Before the DST started, the two MDT nurses went to visit my Mother in her room. The Social Worker had not yet arrived. I followed and saw the MDT Nurses leaning over my Mother in her bed. Mum was crying and grabbing at the net curtains. Contrary to what the MDT recorded in their assessment, she couldn’t possible have given details of her care and nursing needs as she was so distressed. Her fluctuating cognition was reiterated in a letter by the GP that was written specifically for the DST meeting. At the time Mum had no call bell and even though the MDT said it was unsatisfactory, they did nothing about it.

At this point, we had a very serious safeguarding issue on our hands. I now felt everything that had been going on had just fallen into place. We also discovered that the GP had not been informed, no risk assessments were undertaken and more importantly, her room had not been made safe. Following this disclosure and despite our objections and distress, we were forced to go ahead with the DST meeting which we did for fear of losing what little funding we did have.

The response from the CHC team was absolutely appalling as they tried to make light of it. Despite seeing my reaction to this news and the upset it caused, they couldn’t care less. Neither team member from the CHC or Social Services suggested that the DST be postponed. I was disgusted. I was simply told to speak to the Social Worker at the end of the DST. After reading the behaviour chart out loud regarding the suicide attempt one of the MDT team told me, “Old people say those sorts of things”. I said, “Yes, but she actually tried it! Do you want it on your conscience?”

The senior Nurse at the NH was replaced by another Nurse who informed the meeting that she could only stay for an hour. That was on the instructions of the Homes’ owner. Our Advocate challenged this but the MDT Coordinator stated that the CCG do not include Care Home staff as part of the MDT.

The MDT were clearly not going any further with the safeguarding at this stage as they just wanted to get on with the DST. We challenged the lack of records produced by the NH which was inexcusable. The NH had had three weeks to prepare the records but gave the excuse of not being able find them, they were mixed with other residents records or they didn’t have the time. To the family it smacked of a conspiracy.

We reiterated our understanding that the MDT must draw together input about all aspects of my Mother’s health and care needs and risks. Without this input the assessment is unsafe. When challenged that this was not in compliance with National Framework, the MDT Coordinator said “that is how the CCG do things”.

Because the Care Home Nurse was only allowed to be present for one hour our Advocate requested that certain domains are covered first whilst the NH nurse was still present. The MDT Co-ordinator disagreed. Instead she went ahead with her own domains in the order as laid out in the DST document. Even the GPs additional supporting letter especially written for the DST meeting was given a cursory glance and put to one side. The Assessment continued rushed and hurried.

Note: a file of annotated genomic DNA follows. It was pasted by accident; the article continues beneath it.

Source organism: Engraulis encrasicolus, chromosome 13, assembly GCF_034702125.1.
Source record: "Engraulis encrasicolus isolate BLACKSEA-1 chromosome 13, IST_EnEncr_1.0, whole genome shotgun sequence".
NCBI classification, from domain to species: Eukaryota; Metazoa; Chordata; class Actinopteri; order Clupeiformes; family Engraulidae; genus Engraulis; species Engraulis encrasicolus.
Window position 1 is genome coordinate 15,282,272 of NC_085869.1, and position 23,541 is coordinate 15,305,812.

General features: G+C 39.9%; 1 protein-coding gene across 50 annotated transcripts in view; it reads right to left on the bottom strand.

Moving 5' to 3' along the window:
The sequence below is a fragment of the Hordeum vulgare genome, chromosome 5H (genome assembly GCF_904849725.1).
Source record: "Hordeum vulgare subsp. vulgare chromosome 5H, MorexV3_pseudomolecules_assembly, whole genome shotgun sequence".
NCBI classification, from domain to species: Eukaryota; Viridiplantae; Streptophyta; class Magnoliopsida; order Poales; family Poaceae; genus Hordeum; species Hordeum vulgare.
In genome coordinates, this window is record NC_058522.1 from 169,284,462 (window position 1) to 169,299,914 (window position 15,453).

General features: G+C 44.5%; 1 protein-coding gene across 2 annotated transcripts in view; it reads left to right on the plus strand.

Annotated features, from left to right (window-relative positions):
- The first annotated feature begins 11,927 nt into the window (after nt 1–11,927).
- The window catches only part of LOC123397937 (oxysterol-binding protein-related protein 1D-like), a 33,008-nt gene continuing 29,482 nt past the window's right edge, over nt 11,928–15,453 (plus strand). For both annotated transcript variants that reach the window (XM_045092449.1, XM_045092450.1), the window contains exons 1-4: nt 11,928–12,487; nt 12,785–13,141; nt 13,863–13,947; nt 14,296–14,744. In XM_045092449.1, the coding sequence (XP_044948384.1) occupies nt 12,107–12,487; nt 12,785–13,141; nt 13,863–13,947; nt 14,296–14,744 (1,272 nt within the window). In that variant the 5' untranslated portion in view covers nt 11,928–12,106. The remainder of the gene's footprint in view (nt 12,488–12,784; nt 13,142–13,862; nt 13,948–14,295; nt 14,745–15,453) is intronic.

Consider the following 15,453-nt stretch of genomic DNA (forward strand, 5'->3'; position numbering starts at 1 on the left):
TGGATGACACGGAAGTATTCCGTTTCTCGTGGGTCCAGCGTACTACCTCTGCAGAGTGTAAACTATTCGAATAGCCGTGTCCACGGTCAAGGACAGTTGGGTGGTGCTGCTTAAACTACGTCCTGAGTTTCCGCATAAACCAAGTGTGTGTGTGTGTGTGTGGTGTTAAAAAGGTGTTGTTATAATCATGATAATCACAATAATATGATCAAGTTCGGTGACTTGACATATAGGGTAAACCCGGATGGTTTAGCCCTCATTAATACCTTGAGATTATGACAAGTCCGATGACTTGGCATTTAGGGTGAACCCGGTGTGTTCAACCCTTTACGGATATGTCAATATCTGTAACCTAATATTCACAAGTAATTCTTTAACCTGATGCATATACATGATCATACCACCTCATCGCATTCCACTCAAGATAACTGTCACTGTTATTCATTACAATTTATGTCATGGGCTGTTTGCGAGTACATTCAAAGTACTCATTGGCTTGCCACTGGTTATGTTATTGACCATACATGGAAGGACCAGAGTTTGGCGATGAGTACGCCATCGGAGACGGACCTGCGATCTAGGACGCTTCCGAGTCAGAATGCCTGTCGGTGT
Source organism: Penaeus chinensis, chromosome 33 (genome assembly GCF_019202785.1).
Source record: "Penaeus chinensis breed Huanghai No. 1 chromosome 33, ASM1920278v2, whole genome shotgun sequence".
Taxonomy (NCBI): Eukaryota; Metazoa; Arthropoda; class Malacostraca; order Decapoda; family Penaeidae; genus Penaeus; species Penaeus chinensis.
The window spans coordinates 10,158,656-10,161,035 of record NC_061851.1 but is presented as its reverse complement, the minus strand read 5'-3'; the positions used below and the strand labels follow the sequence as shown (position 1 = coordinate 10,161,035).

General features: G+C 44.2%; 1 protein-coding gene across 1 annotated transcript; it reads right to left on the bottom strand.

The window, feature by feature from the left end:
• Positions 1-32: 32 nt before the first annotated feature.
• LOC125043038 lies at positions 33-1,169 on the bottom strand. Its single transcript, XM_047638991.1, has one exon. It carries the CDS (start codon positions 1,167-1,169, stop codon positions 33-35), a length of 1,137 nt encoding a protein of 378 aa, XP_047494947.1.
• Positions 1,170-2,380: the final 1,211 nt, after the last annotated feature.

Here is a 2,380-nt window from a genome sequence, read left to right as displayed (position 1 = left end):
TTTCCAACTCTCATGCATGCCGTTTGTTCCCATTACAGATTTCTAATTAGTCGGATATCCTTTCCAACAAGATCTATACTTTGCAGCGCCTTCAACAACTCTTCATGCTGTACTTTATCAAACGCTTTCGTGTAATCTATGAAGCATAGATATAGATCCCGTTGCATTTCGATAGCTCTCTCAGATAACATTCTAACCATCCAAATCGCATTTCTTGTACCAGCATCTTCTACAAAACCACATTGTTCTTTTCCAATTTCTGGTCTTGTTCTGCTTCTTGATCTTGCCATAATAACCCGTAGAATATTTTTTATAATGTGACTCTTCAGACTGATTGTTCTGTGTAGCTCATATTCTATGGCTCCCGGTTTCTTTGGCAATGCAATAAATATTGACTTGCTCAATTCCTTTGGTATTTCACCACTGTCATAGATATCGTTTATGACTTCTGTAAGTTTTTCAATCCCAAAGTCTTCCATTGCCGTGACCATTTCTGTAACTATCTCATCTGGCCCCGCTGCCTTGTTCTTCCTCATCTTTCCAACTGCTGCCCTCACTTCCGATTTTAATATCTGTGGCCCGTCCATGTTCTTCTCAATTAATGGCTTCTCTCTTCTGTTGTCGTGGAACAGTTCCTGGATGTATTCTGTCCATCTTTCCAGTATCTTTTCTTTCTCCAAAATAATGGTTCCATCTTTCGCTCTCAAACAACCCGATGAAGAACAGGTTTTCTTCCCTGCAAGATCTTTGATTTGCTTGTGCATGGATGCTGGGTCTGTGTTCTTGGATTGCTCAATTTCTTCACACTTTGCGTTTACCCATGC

It was unsafe, unfair and unacceptable to conduct a DST assessment without all relevant documentation and reports. The NH provided scant records and apart from the 3 Behaviour Charts which were probably given by mistake, that was it. For example, there were no SALT, MUST or Dieticians reports (my Mother had significant weight loss 6.2 kg in 10 weeks) and the MDT told us that it would take weeks to arrange these appointments. The MDT also appeared to pay more notice of the NH rather than to me her Daughter with a 23 year history as her primary carer. After all this we weren’t surprised that there were no discussions as to whether my Mother was beyond the capability of the Local Authority to look after her (Coughlan test, 1999). When it came to marking the various domains, contrary to the National Framework, where it states that if there is a disagreement between parties domains should be marked up, they were always marked down.

We had meticulously prepared for this meeting in order to give my Mother the best possible chance of securing NHS CHC funding. The DST simply turned out to be a tick box exercise, as it was quite clear to us that my Mother was being pushed down the Social Care route where she would have to self-fund. It was a complete and utter farce, unlawful and we believe that there was a conspiracy between the NH and the CCG.

Afterwards our advocate told us that it was the worst DST Assessment meeting she had ever taken part in in her 25 years.

We, the family raised the safeguarding issue ourselves and subsequently called the Police. An investigation was undertaken by the CCG who were responsible for placing her in the Nursing Home. The family felt that this was ‘turkeys voting for Christmas!’